The Manchester School District is re-examining its plans to offer a hybrid model to kindergarten and first-grade students, citing a shortage of teachers willing and able to return to in-person teaching.
The state's largest school district is reviewing legal paperwork filed by staff who want to take a leave of absence or get an exemption from in-person teaching because of a disability or health condition.
Sue Hannan, the president of the Manchester Educators’ Association, says it’s not safe yet for anyone to return to school.
“The buildings are not ready. Not all of the cleaning staff have been trained on how to deep clean and have not been using the approved chemicals,” she wrote to NHPR.
Superintendent John Goldlhardt says Manchester's low infection numbers and new safety rules in buildings are sufficient to bring back small groups of students and teachers.
He warns that the lack of in-person teaching for younger students to build basic literacy and social skills could have long-term impacts.
“You think about a kid who got kindergarten part of year last year, and now goes to first grade and doesn't get much of a year,” he says. “What that school experience becomes later on – it has pretty big implications."
The district's reopening plans have raised concerns and questions for parents and teachers throughout the summer.
“You have a lot of sharing different narratives and different stories, and as much as you try to share the correct story over and over and over again, it doesn't mean that's the story they hear and believe,” Goldhardt says.
As the district braces for a potential year of remote learning, Goldhardt says fewer families are enrolling in kindergarten. That grade typically has a district-wide enrollment of 900-1,000. This year, it is less than 700.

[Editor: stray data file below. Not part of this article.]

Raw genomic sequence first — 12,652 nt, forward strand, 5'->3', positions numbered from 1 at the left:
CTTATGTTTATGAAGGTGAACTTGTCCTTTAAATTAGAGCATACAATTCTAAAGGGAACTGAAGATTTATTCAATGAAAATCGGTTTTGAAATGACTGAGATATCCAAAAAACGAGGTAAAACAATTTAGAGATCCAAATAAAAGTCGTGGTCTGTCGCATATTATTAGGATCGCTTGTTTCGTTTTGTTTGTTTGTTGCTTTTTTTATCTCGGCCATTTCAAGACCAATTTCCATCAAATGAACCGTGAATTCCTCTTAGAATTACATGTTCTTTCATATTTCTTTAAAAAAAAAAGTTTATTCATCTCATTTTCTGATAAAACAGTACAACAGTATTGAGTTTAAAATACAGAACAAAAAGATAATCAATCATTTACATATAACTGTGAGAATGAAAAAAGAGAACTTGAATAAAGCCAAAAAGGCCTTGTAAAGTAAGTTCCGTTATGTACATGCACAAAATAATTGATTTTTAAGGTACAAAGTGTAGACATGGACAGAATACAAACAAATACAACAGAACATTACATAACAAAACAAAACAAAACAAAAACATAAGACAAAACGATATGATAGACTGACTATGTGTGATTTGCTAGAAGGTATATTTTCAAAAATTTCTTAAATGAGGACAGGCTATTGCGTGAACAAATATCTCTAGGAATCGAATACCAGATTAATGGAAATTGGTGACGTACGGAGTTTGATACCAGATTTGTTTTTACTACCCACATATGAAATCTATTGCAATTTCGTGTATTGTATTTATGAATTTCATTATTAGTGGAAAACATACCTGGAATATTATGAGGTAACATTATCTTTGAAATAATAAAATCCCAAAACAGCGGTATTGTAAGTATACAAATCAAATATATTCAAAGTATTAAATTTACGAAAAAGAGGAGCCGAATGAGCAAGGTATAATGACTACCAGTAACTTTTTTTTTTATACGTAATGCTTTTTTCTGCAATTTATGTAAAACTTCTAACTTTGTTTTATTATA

And with 60 percent of its students considered low-income and 15 percent designated as English Language Learners, the district will face major challenges providing support to students at home.
Immigrant advocates say non-English-speaking families need more direct training from the school district to prepare for the year.
Shalimar Encarnacion, a school choice advocate and member of the local NAACP education committee, says many immigrants and resettled refugees who speak a language other than English are overwhelmed.
Even if they have laptops and are able to oversee their kids during the day, she says, many aspects of remote learning aren’t intuitive.
"Having access to the portal, having to know how to navigate the programs, how to hold kids accountable, being able to log in - it's a big process, and parents need hands-on training for that,” she says.
Officials with the Manchester School district hope to bring some of the higher-need English language learners into school buildings, even if most students remain remote until at least October.
The board is expected to review additional plans for reopening on Monday, Aug. 31.
COVID and The Classroom: NHPR wants to understand how this unusual school year is playing out across the state. Every few weeks, we'll ask you to answer a new question. The latest: How has going back to school been different for you this year? Give us a few examples here to help us tell the story.